In recent years, Mayday has been an event when immigrant activists and the Latino communities have protested with conviction against the unjust and brutal treatment of government officials, INS and police to exploit, intimidate, arrest, and/or deport them.
This Mayday, Oregon Dream activists Ricardo Varela, Liliana Luna, Silvio Poot and Diana Banda got involved in an act of civil disobedience to focus on the urgency of the recent anti-immigration policies, and the increasing hardships on their communities. Wearing graduation gowns, they marched with a banner, proclaiming “Undocumented, Unafraid!”
They chanted, “Up, up with education! Down, down, with deportation!” and “Undocumented, unafraid!”
They led other activists and supporters to the Gus Solomon Courthouse in downtown Portland, where they placed huge banners on the street. The banners’ messages articulated the plight of many immigrants here in the US: “Undocumented, Unafraid,”
“We will no longer live in the shadow,”
The four activists spoke movingly of their experiences living in fear in the US for so long as they saw their friends, family and folks arrested and deported. They decided to get arrested voluntarily in an act of civil disobedience to focus attention on the plight and suffering of undocumented people in the US. They urged people to stop living in the shadow of fear, and to stand up and fight for their rights. Diana Banda said, “If we don’t do something, who will?”
As the four were arrested by the cops, many supporters shouted out in solidarity. Several people were moved to tears, while others berated the cops for arresting them.
liliana luna explains her motivation in her own words (en espanol):
for more videos of the arrestees.
Recently I interviewed six illegal immigrants who have “come out” about their status.
Before we published the feature, my editor questioned their openness: “Aren’t they all going to get deported?”
Quite the opposite. The outspoken undocumented youth believe that by speaking out they will turn the tide; that by personalizing their cases they will stall deportation and finally they will gain needed emotional relief.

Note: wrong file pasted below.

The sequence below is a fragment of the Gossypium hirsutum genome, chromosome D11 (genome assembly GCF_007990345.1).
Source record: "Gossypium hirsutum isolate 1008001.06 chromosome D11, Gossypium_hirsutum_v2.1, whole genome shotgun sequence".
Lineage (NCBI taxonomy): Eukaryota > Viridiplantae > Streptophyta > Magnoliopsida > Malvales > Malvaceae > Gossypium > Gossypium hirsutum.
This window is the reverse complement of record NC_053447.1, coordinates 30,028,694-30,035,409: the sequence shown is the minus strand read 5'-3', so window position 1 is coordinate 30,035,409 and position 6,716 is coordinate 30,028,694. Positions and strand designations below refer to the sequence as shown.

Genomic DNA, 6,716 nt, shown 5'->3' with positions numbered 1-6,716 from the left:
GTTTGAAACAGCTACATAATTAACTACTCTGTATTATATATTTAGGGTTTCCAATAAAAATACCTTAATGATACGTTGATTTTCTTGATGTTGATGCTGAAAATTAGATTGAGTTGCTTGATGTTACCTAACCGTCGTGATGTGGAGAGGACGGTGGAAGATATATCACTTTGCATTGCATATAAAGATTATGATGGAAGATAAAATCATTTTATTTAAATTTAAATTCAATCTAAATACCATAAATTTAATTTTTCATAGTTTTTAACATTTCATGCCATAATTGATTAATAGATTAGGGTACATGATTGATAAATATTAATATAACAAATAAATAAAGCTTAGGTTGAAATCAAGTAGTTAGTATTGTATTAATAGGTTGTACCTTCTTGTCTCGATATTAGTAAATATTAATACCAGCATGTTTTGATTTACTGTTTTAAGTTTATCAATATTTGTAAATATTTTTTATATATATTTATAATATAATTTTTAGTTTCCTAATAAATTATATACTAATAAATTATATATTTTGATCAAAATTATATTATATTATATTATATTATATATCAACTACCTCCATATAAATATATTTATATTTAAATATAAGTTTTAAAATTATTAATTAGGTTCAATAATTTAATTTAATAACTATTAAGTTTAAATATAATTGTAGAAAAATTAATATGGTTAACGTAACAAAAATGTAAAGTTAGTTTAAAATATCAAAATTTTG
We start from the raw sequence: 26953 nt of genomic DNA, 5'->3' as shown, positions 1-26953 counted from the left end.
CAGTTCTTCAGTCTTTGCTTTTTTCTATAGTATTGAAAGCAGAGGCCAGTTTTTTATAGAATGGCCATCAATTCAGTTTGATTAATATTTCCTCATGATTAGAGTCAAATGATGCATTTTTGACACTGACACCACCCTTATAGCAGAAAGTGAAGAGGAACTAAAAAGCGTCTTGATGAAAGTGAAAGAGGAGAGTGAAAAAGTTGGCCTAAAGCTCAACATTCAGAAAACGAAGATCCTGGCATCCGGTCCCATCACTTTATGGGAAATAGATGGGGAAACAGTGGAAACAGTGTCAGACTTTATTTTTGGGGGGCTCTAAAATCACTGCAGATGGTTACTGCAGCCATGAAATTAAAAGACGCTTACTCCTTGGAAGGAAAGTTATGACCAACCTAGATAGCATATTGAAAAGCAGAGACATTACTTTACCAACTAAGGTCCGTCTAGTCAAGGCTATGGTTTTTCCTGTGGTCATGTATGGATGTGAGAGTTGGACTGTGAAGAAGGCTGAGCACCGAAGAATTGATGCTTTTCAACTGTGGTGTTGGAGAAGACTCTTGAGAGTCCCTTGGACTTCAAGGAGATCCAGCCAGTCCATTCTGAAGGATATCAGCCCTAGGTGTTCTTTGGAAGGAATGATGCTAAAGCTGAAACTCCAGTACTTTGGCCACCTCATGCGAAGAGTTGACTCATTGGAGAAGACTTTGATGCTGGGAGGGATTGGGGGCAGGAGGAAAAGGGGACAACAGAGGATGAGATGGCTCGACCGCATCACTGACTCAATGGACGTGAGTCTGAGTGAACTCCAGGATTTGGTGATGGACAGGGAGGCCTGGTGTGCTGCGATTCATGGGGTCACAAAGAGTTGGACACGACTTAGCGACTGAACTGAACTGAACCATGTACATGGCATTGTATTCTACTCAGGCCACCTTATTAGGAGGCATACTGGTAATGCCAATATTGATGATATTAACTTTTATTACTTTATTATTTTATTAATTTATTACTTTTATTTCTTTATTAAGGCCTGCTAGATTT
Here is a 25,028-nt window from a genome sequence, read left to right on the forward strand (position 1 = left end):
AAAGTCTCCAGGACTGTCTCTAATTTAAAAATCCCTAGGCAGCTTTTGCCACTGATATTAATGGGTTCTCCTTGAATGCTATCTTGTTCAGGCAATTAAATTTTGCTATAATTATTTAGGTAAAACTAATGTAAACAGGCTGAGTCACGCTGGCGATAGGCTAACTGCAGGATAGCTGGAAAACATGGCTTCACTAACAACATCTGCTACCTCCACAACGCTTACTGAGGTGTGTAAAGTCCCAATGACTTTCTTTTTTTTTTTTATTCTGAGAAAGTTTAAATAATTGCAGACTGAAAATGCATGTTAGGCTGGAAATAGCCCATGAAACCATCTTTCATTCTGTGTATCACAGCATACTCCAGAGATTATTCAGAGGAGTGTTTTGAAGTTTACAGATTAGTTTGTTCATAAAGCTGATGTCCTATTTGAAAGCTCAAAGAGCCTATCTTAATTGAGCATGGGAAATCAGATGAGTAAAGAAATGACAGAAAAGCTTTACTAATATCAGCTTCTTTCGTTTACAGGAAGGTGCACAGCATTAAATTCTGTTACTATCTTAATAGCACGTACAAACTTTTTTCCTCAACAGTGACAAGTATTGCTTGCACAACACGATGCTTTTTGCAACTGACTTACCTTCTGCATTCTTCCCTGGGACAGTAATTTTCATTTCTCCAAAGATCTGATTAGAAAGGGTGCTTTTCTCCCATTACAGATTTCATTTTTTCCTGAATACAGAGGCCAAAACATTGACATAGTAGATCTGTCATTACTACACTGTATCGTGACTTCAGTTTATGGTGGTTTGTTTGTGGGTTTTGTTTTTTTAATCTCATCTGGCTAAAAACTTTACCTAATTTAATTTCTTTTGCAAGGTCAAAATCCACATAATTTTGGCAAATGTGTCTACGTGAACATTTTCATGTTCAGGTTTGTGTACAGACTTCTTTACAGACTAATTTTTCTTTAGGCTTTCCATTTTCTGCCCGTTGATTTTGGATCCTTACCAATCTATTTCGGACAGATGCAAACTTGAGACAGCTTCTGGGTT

Putting a face to the issue.
“I think that’s one of the most powerful tools that we as undocumented immigrants have—putting the face to the issues and the numbers,” Daniela Alulema told me when we spoke.
“After I came out as undocumented and unafraid, and started organizing, I realized that when we are open and public about our status, we are safe. When we have a community to support us, then we are also safe. So, I do feel safe. It is the reason why I organize,” said Dulce Guerrero. “Sometimes I am afraid for my parents. I am afraid that they will be stopped. But for me, coming out as undocumented and unafraid, made me feel safer than before.”
Iliana Perez agreed, “I grew up with that notion, that I couldn’t say who I was, that I could get deported if I said I was undocumented. That’s just emotionally draining to have to hide, to be afraid of getting stopped by the police.”
“Growing up we are taught—this idea is drilled into us—that we should keep quiet, that we shouldn’t share with anyone who we are and about our status in order to stay safe, because you never know who you are going to come in contact with. That led me to feel shame and embarrassment,” said Jesus A. Barrios. “I thought well, I don’t have to share this with anyone. Something will change and I will be okay.”
His views have since changed and he believes that being open about his status makes him better equipped to deal with being detained. “For me being out and being public is the way of keeping safe, because I know if I was ever to be in that situation I would know who to contact, who to reach out to, to make sure I am not deported,” he explained.
Guerrero has previously participated in demonstrations publicly declaring her status and has even been arrested. She has also participated in phone banks after other activists have been arrested.
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